De Drie Fleschjes, Amsterdam

De Drie Fleschjes

Where the Gravenstraat, Eggertstraat and Blaeustraat meet, you can find one of the oldest distillery tasting houses in the city, Proef­lokaal De Drie Fleschjes (Tasting House The Three Small Bottles). Located at the base of the Nieuwe Kerk (New Church), at Graven­straat 18, it was founded by the Bootz distillery around 1650 — the tavern was meant to allow customers a taste of the different liqeurs on sale. A wall of casks (many adopted by companies and individuals) showcases the available blends.

Interior of tating house De Drie Fleschjes, Gravenstraat, Amsterdam

The interior of De Drie Fleschjes, with bartender and owner Johannes Bulthuis (May 2021).

A liqueur is an alcoholic drink composed of spirits and additional flavorings such as sugar, fruits, herbs, and spices. They are the historical descendants of herbal medicines, made in Italy as early as the 13th century, often prepared by monks. Tin measuring cups were once used to fill the (then costly) glass bottles which customers brought themselves. A wall of casks like this was called a drankorgel (drinks organ) — the casks would be tapped regularly, to gauge by the sound how much liquid they still contained. Drankorgel is also an expression used from the 19th century on to describe a seasoned boozer.

Inside De Drie Fleschjes, Amsterdam, bottles behind the bar and wall of casks

Inside De Drie Fleschjes (January 2020).

Turkeys & Walk in the Woods

Small bottles called kalkoentjes (turkeys) or burge­meesters­flesjes (mayors’ bottles), some with portraits of Amsterdam’s mayors, line the shelves (they originally came from tasting tavern Wynand Fockink). The floors are still covered with sand, like in the 17th century. It’s definitely worth a visit, not just for the tradtional Corenwijn (grain wine) or special liqueurs, but also because of the wonderful atmosphere and impeccable old-fashioned service on the terrace. Inside you can sip a traditional jenever (Dutch gin), or go for one of the 35 different liqueurs.

Interior of tavern De Drie Fleschjes, Amsterdam, with old bottles collection

Interior of tavern De Drie Fleschjes, collection of special bottles (June 2020).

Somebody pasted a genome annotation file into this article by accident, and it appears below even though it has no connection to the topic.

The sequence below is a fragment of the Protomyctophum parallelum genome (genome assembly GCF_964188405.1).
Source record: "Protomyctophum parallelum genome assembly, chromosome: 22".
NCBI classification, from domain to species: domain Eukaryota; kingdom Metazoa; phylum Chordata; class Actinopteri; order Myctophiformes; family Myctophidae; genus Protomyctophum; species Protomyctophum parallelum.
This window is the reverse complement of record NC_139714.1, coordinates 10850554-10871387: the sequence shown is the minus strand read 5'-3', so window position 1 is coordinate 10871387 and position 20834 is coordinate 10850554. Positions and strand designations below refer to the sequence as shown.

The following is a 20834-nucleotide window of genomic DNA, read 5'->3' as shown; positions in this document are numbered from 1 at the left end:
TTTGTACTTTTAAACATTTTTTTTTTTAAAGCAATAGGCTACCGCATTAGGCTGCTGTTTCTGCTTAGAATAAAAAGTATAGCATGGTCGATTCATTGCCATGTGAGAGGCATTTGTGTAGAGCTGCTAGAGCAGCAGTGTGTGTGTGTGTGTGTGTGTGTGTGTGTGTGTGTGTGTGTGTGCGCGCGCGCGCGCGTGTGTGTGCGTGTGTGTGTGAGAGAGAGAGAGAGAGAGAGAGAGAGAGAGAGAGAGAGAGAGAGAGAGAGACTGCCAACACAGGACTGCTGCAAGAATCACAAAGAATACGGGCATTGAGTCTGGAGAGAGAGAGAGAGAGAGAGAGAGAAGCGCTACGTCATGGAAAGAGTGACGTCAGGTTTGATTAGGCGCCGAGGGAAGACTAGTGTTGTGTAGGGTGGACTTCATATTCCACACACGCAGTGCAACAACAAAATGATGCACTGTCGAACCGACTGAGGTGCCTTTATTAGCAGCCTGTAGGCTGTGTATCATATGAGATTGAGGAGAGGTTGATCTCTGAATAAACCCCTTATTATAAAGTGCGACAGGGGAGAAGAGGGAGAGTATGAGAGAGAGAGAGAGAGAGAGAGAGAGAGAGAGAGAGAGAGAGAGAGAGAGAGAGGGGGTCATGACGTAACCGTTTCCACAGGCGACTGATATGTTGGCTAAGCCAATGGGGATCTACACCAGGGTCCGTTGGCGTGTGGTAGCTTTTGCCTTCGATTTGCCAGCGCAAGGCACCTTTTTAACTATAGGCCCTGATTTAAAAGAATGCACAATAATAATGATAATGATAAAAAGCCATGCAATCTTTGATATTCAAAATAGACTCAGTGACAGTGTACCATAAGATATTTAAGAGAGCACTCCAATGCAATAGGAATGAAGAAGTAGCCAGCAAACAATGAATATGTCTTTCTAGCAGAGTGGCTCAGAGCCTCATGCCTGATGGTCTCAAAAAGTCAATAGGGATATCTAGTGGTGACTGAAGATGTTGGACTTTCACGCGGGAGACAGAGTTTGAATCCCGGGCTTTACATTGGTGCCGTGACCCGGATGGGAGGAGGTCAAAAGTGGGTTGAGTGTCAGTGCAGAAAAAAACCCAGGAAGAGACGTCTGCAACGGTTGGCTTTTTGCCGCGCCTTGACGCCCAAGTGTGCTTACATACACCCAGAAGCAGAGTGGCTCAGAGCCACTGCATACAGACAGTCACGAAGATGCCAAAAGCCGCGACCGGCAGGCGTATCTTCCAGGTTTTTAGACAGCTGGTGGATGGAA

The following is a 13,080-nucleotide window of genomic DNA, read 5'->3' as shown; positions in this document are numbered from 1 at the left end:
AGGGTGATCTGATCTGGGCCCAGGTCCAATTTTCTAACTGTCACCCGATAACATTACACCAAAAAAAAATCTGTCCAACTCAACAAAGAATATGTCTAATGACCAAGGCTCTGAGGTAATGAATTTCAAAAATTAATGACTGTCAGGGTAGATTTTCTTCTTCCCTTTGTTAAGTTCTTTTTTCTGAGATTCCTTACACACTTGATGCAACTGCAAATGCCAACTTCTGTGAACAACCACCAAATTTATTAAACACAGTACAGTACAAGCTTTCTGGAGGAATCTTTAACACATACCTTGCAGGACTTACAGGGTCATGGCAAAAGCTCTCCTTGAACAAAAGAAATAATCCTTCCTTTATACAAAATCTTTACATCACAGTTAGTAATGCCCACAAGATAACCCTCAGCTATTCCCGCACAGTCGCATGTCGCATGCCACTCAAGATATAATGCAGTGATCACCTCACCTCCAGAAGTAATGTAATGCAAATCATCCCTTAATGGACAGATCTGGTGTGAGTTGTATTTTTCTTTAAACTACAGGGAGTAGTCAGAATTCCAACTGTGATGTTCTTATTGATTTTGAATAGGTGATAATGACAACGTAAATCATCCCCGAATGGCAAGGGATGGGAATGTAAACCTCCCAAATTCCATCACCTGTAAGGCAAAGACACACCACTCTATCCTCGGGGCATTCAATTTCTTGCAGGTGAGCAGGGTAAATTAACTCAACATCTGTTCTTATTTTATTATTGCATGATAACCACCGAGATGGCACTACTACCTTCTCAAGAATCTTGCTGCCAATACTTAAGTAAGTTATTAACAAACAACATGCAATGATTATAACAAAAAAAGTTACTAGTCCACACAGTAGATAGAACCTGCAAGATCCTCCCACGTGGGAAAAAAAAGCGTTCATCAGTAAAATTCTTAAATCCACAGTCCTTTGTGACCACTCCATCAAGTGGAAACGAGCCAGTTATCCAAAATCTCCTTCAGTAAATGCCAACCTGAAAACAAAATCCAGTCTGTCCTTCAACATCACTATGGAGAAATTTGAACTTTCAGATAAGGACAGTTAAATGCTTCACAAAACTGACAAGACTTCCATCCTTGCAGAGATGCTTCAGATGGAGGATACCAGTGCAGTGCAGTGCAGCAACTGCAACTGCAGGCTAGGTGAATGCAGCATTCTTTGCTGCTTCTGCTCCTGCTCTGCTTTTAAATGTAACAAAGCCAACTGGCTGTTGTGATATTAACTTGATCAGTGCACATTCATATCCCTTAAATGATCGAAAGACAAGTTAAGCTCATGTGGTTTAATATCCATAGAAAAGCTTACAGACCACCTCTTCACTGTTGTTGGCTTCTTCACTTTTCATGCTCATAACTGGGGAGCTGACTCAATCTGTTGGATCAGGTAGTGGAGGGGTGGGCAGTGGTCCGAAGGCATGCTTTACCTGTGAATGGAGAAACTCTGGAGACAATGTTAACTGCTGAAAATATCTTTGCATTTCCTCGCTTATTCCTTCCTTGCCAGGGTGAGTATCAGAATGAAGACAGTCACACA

One of the most succes­ful mixes which the Drie Fleschjes serves is called De Bos­wandeling (Walk In The Woods) — 3/4 wodka, 1/4 triple sec, with a dash of angostura. They also serve Gulpener beer (from the province of Limburg) and special seasonal beers, as well as good wines and traditional drinking snacks like ossenworst (ox sausage), meatballs and Beemster cheese with mustard.

Grand Opening in 1650

It is said that at the opening of the tavern on June 29, 1650, many important people of the time were present: poet Jacob Cats, painters Jan Steen and Rembrandt van Rijn, scientists Constantijn Huygens and his son Christiaan, the Bicker family (who owned Bickers­eiland), young Baruch de Spinoza, seafarers Michiel Adriaenszoon de Ruyter and Maarten Harpertszoon Tromp. Herring was served with the liquor.

Gravenstraat, Amsterdam, drawing from 1788 by Herman Schouten

Gravenstraat, drawing from 1788 by Herman Schouten (1747-1822). On the left at number 15 the Wijnroeierscomptoir (Wine Measurers Office) and part of the Nieuwe Kerk. On the right Gravenstraat 22, former Latin School, the entrance to Blaeustraat between numbers 20 and 18, at number 18 tavern De Drie Fleschjes (Collectie Atlas Splitgerber, Stads­archief Amsterdam).

Front of De Drie Fleschjes distillery on Gravenstraat, Amsterdam

Front of De Drie Fleschjes distillery on Gravenstraat, now Best Western hotel (June 2020).

Bootz Distillery

The distillery and tasting room were bought by Bootz in 1816. They renovated in 1888 and became a real factory, adding distilling vessels with a capacity up to 3,600 liter (951 gallon). Until 1956 the distillery and tasting house were owned by the Bootz family, after that distiller Bols became the owner. In the 1980s Bols stopped distilling in the Bootz Distillery and in 1989 the old distillery was made into a hotel.

Gravenstraat, Amsterdam, with the original Drie Fleschjes distillery

Gravenstraat with the original Drie Fleschjes distillery, now a hotel (June 2020).


The Gravenstraat (Counts Street), next to the Nieuwe Kerk (New Church), runs between Nieuwen­dijk (New Dike) and Nieuwe­zijds Voor­burg­wal (New Side Before the Wall). The street name dates from the period between 1299 and 1345, when the counts of Hainaut stayed at an inn here when they came to Amsterdam. At Graven­straat corner with the Eggert­straat is bakery lunchroom De Drie Graefjes (The Three Counts). Between the Eggert­straat and Blaeu Erf, at current number 22, there used to be a Latin School, which later became the Barlaeus Gymnasium when they moved to Wetering­schans 29 in 1885.

Two happy tourists in front of De Drie Fleschjes on Gravenstraat, Amsterdam

Two happy tourists on Eggertstraat, right behind them De Drie Fleschjes on Gravenstraat (July 2022).

Small square next to the Nieuwe Kerk, Amsterdam, with empty bottles

The small square next to the Nieuwe Kerk (May 2021).

Website De Drie Fleschjes:

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